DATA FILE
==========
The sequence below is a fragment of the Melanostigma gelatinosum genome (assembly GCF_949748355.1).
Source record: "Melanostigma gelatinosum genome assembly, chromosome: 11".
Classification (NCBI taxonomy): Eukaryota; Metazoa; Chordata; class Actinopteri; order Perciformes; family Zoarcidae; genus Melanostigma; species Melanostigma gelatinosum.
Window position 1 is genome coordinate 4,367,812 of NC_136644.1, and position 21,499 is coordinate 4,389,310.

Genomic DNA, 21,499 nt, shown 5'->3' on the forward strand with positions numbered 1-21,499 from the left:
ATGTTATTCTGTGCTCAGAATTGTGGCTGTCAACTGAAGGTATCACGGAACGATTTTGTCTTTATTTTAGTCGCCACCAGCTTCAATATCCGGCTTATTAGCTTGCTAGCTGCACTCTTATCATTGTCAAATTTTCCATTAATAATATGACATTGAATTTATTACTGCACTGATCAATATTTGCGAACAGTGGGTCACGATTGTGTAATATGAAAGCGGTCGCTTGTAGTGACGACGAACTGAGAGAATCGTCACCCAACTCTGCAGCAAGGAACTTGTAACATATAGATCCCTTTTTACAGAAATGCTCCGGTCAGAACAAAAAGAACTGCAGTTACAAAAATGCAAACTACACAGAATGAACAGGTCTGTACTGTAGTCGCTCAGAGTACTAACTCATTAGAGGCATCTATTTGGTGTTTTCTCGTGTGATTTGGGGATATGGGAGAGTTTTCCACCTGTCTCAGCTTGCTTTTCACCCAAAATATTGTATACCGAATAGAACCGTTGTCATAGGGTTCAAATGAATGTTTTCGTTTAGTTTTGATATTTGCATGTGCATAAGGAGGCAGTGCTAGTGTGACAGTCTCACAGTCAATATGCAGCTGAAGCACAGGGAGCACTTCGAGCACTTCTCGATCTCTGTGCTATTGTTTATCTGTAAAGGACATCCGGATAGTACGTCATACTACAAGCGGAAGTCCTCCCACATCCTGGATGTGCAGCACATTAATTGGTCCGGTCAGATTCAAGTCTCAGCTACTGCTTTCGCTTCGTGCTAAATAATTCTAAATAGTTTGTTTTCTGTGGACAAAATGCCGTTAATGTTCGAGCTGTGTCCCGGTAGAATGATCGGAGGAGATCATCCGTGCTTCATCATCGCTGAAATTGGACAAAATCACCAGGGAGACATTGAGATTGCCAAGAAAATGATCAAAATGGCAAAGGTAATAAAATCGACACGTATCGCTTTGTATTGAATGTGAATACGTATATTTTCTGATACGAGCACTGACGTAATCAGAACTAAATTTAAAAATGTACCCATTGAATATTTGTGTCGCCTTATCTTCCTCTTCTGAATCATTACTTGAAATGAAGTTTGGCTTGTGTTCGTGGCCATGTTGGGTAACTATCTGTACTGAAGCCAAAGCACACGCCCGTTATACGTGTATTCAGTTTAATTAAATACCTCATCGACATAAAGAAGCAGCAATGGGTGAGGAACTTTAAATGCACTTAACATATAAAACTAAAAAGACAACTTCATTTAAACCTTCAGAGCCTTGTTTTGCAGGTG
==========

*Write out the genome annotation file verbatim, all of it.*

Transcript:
The sequence below is a fragment of the Melanostigma gelatinosum genome (assembly GCF_949748355.1).
Source record: "Melanostigma gelatinosum genome assembly, chromosome: 11".
Classification (NCBI taxonomy): Eukaryota; Metazoa; Chordata; class Actinopteri; order Perciformes; family Zoarcidae; genus Melanostigma; species Melanostigma gelatinosum.
Window position 1 is genome coordinate 4,367,812 of NC_136644.1, and position 21,499 is coordinate 4,389,310.

Genomic DNA, 21,499 nt, shown 5'->3' on the forward strand with positions numbered 1-21,499 from the left:
ATGTTATTCTGTGCTCAGAATTGTGGCTGTCAACTGAAGGTATCACGGAACGATTTTGTCTTTATTTTAGTCGCCACCAGCTTCAATATCCGGCTTATTAGCTTGCTAGCTGCACTCTTATCATTGTCAAATTTTCCATTAATAATATGACATTGAATTTATTACTGCACTGATCAATATTTGCGAACAGTGGGTCACGATTGTGTAATATGAAAGCGGTCGCTTGTAGTGACGACGAACTGAGAGAATCGTCACCCAACTCTGCAGCAAGGAACTTGTAACATATAGATCCCTTTTTACAGAAATGCTCCGGTCAGAACAAAAAGAACTGCAGTTACAAAAATGCAAACTACACAGAATGAACAGGTCTGTACTGTAGTCGCTCAGAGTACTAACTCATTAGAGGCATCTATTTGGTGTTTTCTCGTGTGATTTGGGGATATGGGAGAGTTTTCCACCTGTCTCAGCTTGCTTTTCACCCAAAATATTGTATACCGAATAGAACCGTTGTCATAGGGTTCAAATGAATGTTTTCGTTTAGTTTTGATATTTGCATGTGCATAAGGAGGCAGTGCTAGTGTGACAGTCTCACAGTCAATATGCAGCTGAAGCACAGGGAGCACTTCGAGCACTTCTCGATCTCTGTGCTATTGTTTATCTGTAAAGGACATCCGGATAGTACGTCATACTACAAGCGGAAGTCCTCCCACATCCTGGATGTGCAGCACATTAATTGGTCCGGTCAGATTCAAGTCTCAGCTACTGCTTTCGCTTCGTGCTAAATAATTCTAAATAGTTTGTTTTCTGTGGACAAAATGCCGTTAATGTTCGAGCTGTGTCCCGGTAGAATGATCGGAGGAGATCATCCGTGCTTCATCATCGCTGAAATTGGACAAAATCACCAGGGAGACATTGAGATTGCCAAGAAAATGATCAAAATGGCAAAGGTAATAAAATCGACACGTATCGCTTTGTATTGAATGTGAATACGTATATTTTCTGATACGAGCACTGACGTAATCAGAACTAAATTTAAAAATGTACCCATTGAATATTTGTGTCGCCTTATCTTCCTCTTCTGAATCATTACTTGAAATGAAGTTTGGCTTGTGTTCGTGGCCATGTTGGGTAACTATCTGTACTGAAGCCAAAGCACACGCCCGTTATACGTGTATTCAGTTTAATTAAATACCTCATCGACATAAAGAAGCAGCAATGGGTGAGGAACTTTAAATGCACTTAACATATAAAACTAAAAAGACAACTTCATTTAAACCTTCAGAGCCTTGTTTTGCAGGTG